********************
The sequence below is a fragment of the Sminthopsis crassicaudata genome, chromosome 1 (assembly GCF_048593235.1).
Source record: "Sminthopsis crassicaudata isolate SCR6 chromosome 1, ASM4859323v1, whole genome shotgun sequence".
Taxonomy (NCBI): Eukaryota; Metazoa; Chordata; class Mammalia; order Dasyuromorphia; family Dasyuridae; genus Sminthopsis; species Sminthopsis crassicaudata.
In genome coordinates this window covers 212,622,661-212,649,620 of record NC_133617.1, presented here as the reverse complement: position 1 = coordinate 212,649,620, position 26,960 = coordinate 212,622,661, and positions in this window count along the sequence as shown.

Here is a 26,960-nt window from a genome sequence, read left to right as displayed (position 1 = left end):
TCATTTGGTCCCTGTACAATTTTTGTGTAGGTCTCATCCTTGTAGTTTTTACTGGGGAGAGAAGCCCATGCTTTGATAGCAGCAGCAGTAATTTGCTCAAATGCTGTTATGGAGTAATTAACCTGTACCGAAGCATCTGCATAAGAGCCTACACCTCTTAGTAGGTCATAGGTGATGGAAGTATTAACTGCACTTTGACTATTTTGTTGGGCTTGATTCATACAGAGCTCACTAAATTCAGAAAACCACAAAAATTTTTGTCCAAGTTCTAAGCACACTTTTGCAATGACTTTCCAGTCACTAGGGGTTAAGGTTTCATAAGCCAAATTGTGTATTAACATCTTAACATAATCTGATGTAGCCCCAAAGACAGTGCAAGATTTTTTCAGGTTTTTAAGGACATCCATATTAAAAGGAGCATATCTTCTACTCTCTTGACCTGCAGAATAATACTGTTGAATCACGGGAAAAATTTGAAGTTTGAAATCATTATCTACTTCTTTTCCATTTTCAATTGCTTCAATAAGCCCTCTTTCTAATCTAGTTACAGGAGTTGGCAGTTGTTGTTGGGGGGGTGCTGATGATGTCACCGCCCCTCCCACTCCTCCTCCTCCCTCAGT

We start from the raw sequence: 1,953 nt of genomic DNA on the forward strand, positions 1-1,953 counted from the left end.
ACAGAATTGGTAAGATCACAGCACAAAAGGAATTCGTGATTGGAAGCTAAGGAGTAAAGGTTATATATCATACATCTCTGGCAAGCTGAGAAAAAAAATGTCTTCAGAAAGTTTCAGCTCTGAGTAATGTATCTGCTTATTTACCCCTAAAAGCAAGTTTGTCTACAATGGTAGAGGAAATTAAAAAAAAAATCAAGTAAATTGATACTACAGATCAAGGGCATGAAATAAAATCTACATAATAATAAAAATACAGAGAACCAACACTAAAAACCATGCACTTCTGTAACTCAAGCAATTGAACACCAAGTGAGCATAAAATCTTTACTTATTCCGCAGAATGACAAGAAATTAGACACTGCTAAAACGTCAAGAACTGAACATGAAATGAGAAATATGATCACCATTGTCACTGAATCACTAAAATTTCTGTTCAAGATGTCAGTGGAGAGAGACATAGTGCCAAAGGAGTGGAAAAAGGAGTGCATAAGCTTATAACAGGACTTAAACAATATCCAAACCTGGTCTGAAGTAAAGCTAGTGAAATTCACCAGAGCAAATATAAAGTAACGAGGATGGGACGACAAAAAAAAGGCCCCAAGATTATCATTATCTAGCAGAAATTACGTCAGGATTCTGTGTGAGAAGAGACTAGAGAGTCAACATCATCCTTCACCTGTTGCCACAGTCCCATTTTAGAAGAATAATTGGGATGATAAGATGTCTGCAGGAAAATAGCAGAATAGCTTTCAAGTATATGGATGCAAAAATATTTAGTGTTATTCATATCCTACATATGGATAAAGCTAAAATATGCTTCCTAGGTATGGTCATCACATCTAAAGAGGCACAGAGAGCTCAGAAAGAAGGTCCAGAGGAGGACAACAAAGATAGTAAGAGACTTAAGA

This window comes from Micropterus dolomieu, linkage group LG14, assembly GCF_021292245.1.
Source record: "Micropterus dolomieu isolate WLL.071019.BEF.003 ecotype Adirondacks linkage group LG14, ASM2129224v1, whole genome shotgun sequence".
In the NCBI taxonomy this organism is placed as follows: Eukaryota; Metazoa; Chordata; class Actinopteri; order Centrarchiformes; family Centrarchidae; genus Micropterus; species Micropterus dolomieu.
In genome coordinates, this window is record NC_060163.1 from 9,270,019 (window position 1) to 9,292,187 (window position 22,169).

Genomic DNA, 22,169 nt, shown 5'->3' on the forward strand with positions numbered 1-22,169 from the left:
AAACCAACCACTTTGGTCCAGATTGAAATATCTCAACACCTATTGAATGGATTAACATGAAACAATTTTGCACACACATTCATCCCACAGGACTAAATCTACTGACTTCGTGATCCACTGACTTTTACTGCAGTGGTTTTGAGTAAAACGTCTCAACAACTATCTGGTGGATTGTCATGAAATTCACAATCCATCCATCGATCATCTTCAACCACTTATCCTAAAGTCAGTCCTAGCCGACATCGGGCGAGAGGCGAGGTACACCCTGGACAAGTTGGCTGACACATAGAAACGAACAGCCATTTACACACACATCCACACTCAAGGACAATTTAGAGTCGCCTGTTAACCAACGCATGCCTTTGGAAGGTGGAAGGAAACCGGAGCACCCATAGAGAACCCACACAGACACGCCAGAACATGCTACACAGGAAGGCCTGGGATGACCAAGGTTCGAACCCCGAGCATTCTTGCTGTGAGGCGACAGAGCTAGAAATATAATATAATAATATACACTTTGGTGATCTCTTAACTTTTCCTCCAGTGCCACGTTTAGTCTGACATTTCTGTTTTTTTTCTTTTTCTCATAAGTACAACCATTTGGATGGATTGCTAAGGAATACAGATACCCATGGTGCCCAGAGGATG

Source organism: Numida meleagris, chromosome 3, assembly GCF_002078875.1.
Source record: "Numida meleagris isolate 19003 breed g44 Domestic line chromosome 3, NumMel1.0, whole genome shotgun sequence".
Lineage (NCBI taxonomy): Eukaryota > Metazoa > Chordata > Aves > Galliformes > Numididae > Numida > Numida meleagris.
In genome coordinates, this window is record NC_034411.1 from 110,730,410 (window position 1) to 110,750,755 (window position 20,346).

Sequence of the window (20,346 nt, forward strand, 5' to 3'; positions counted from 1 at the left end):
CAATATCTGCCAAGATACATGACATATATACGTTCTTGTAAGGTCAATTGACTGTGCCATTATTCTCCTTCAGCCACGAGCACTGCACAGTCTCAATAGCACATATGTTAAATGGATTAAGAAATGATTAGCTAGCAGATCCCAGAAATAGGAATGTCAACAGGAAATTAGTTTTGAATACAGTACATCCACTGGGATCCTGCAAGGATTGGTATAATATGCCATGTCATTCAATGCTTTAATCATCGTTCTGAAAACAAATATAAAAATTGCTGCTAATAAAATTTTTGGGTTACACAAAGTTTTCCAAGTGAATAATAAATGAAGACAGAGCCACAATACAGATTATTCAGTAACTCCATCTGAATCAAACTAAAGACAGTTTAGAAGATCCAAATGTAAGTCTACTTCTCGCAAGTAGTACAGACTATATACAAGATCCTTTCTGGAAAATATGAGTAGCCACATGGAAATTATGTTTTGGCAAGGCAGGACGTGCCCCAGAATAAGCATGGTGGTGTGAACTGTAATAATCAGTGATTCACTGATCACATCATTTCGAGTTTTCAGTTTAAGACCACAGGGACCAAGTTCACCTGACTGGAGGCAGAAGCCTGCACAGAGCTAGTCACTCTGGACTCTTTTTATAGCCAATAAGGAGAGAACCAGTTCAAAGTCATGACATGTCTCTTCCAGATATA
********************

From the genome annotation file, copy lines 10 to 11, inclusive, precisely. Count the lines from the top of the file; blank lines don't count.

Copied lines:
Source record: "Micropterus dolomieu isolate WLL.071019.BEF.003 ecotype Adirondacks linkage group LG14, ASM2129224v1, whole genome shotgun sequence".
In the NCBI taxonomy this organism is placed as follows: Eukaryota; Metazoa; Chordata; class Actinopteri; order Centrarchiformes; family Centrarchidae; genus Micropterus; species Micropterus dolomieu.